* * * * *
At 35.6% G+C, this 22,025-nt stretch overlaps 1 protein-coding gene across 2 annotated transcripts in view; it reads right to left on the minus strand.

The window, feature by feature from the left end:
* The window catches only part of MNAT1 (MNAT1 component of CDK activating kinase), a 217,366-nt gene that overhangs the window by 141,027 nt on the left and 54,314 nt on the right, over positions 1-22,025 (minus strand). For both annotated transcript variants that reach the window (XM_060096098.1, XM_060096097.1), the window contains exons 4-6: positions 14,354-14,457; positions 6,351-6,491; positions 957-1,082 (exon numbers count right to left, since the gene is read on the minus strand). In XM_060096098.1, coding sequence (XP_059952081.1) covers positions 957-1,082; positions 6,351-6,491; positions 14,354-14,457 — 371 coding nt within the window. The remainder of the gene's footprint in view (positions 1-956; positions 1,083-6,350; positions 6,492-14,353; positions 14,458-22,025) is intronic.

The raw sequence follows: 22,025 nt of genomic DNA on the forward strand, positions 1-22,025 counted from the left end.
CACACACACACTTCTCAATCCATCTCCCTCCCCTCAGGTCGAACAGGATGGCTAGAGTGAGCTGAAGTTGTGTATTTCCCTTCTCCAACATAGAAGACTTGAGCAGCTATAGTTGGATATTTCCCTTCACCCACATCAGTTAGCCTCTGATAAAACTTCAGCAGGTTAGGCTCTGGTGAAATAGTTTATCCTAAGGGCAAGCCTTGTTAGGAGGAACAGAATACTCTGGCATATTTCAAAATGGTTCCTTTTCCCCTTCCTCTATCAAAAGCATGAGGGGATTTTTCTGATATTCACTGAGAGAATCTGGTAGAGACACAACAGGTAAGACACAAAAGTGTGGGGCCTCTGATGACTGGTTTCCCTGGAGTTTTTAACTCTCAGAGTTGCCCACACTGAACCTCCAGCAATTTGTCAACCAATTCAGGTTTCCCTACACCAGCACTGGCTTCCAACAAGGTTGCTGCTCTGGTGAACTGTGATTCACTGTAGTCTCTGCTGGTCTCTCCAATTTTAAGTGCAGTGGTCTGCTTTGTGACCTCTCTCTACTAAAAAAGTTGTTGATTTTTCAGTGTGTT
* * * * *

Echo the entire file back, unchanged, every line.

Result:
At 35.6% G+C, this 22,025-nt stretch overlaps 1 protein-coding gene across 2 annotated transcripts in view; it reads right to left on the minus strand.

The window, feature by feature from the left end:
* The window catches only part of MNAT1 (MNAT1 component of CDK activating kinase), a 217,366-nt gene that overhangs the window by 141,027 nt on the left and 54,314 nt on the right, over positions 1-22,025 (minus strand). For both annotated transcript variants that reach the window (XM_060096098.1, XM_060096097.1), the window contains exons 4-6: positions 14,354-14,457; positions 6,351-6,491; positions 957-1,082 (exon numbers count right to left, since the gene is read on the minus strand). In XM_060096098.1, coding sequence (XP_059952081.1) covers positions 957-1,082; positions 6,351-6,491; positions 14,354-14,457 — 371 coding nt within the window. The remainder of the gene's footprint in view (positions 1-956; positions 1,083-6,350; positions 6,492-14,353; positions 14,458-22,025) is intronic.

The raw sequence follows: 22,025 nt of genomic DNA on the forward strand, positions 1-22,025 counted from the left end.
CACACACACACTTCTCAATCCATCTCCCTCCCCTCAGGTCGAACAGGATGGCTAGAGTGAGCTGAAGTTGTGTATTTCCCTTCTCCAACATAGAAGACTTGAGCAGCTATAGTTGGATATTTCCCTTCACCCACATCAGTTAGCCTCTGATAAAACTTCAGCAGGTTAGGCTCTGGTGAAATAGTTTATCCTAAGGGCAAGCCTTGTTAGGAGGAACAGAATACTCTGGCATATTTCAAAATGGTTCCTTTTCCCCTTCCTCTATCAAAAGCATGAGGGGATTTTTCTGATATTCACTGAGAGAATCTGGTAGAGACACAACAGGTAAGACACAAAAGTGTGGGGCCTCTGATGACTGGTTTCCCTGGAGTTTTTAACTCTCAGAGTTGCCCACACTGAACCTCCAGCAATTTGTCAACCAATTCAGGTTTCCCTACACCAGCACTGGCTTCCAACAAGGTTGCTGCTCTGGTGAACTGTGATTCACTGTAGTCTCTGCTGGTCTCTCCAATTTTAAGTGCAGTGGTCTGCTTTGTGACCTCTCTCTACTAAAAAAGTTGTTGATTTTTCAGTGTGTT